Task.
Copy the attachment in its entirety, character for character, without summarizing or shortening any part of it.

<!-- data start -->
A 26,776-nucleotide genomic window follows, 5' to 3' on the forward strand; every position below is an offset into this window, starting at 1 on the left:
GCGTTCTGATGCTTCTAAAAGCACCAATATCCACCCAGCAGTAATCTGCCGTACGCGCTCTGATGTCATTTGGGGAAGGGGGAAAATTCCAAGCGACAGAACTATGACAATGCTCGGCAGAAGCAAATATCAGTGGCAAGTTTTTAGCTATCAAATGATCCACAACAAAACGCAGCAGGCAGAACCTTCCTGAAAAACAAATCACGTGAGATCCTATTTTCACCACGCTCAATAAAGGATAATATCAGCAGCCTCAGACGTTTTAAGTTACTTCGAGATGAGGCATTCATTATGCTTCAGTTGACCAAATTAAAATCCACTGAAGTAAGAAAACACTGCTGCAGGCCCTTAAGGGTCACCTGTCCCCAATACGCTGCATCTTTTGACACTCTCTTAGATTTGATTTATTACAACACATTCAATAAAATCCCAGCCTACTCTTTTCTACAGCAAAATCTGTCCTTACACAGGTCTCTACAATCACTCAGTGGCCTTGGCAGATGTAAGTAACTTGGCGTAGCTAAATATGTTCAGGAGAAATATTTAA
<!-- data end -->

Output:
A 26,776-nucleotide genomic window follows, 5' to 3' on the forward strand; every position below is an offset into this window, starting at 1 on the left:
GCGTTCTGATGCTTCTAAAAGCACCAATATCCACCCAGCAGTAATCTGCCGTACGCGCTCTGATGTCATTTGGGGAAGGGGGAAAATTCCAAGCGACAGAACTATGACAATGCTCGGCAGAAGCAAATATCAGTGGCAAGTTTTTAGCTATCAAATGATCCACAACAAAACGCAGCAGGCAGAACCTTCCTGAAAAACAAATCACGTGAGATCCTATTTTCACCACGCTCAATAAAGGATAATATCAGCAGCCTCAGACGTTTTAAGTTACTTCGAGATGAGGCATTCATTATGCTTCAGTTGACCAAATTAAAATCCACTGAAGTAAGAAAACACTGCTGCAGGCCCTTAAGGGTCACCTGTCCCCAATACGCTGCATCTTTTGACACTCTCTTAGATTTGATTTATTACAACACATTCAATAAAATCCCAGCCTACTCTTTTCTACAGCAAAATCTGTCCTTACACAGGTCTCTACAATCACTCAGTGGCCTTGGCAGATGTAAGTAACTTGGCGTAGCTAAATATGTTCAGGAGAAATATTTAA